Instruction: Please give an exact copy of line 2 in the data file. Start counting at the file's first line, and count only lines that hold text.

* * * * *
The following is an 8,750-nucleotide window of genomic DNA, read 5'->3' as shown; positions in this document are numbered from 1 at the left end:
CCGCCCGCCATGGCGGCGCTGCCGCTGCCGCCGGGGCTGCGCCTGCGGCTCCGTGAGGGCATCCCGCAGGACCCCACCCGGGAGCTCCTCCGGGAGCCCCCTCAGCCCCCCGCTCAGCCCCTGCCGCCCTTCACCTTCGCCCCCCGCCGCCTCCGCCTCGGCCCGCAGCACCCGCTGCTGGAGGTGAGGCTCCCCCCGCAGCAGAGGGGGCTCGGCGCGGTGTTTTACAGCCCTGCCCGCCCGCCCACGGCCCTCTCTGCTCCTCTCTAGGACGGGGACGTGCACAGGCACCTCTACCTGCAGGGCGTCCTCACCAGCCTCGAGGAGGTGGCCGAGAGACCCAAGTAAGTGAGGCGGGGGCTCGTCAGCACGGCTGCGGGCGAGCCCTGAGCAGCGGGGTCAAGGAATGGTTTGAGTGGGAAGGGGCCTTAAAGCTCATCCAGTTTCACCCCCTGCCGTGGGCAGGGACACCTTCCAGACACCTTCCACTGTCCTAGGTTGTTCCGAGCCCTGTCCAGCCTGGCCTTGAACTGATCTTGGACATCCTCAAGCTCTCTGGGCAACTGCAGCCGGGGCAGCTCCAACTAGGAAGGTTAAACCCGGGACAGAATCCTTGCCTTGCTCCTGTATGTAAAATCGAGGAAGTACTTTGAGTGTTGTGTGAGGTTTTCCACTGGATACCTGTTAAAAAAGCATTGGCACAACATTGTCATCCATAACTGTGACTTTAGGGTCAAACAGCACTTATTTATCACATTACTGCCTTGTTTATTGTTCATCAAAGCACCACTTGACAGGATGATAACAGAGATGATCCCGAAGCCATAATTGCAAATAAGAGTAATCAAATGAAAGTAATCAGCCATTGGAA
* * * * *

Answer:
CCGCCCGCCATGGCGGCGCTGCCGCTGCCGCCGGGGCTGCGCCTGCGGCTCCGTGAGGGCATCCCGCAGGACCCCACCCGGGAGCTCCTCCGGGAGCCCCCTCAGCCCCCCGCTCAGCCCCTGCCGCCCTTCACCTTCGCCCCCCGCCGCCTCCGCCTCGGCCCGCAGCACCCGCTGCTGGAGGTGAGGCTCCCCCCGCAGCAGAGGGGGCTCGGCGCGGTGTTTTACAGCCCTGCCCGCCCGCCCACGGCCCTCTCTGCTCCTCTCTAGGACGGGGACGTGCACAGGCACCTCTACCTGCAGGGCGTCCTCACCAGCCTCGAGGAGGTGGCCGAGAGACCCAAGTAAGTGAGGCGGGGGCTCGTCAGCACGGCTGCGGGCGAGCCCTGAGCAGCGGGGTCAAGGAATGGTTTGAGTGGGAAGGGGCCTTAAAGCTCATCCAGTTTCACCCCCTGCCGTGGGCAGGGACACCTTCCAGACACCTTCCACTGTCCTAGGTTGTTCCGAGCCCTGTCCAGCCTGGCCTTGAACTGATCTTGGACATCCTCAAGCTCTCTGGGCAACTGCAGCCGGGGCAGCTCCAACTAGGAAGGTTAAACCCGGGACAGAATCCTTGCCTTGCTCCTGTATGTAAAATCGAGGAAGTACTTTGAGTGTTGTGTGAGGTTTTCCACTGGATACCTGTTAAAAAAGCATTGGCACAACATTGTCATCCATAACTGTGACTTTAGGGTCAAACAGCACTTATTTATCACATTACTGCCTTGTTTATTGTTCATCAAAGCACCACTTGACAGGATGATAACAGAGATGATCCCGAAGCCATAATTGCAAATAAGAGTAATCAAATGAAAGTAATCAGCCATTGGAA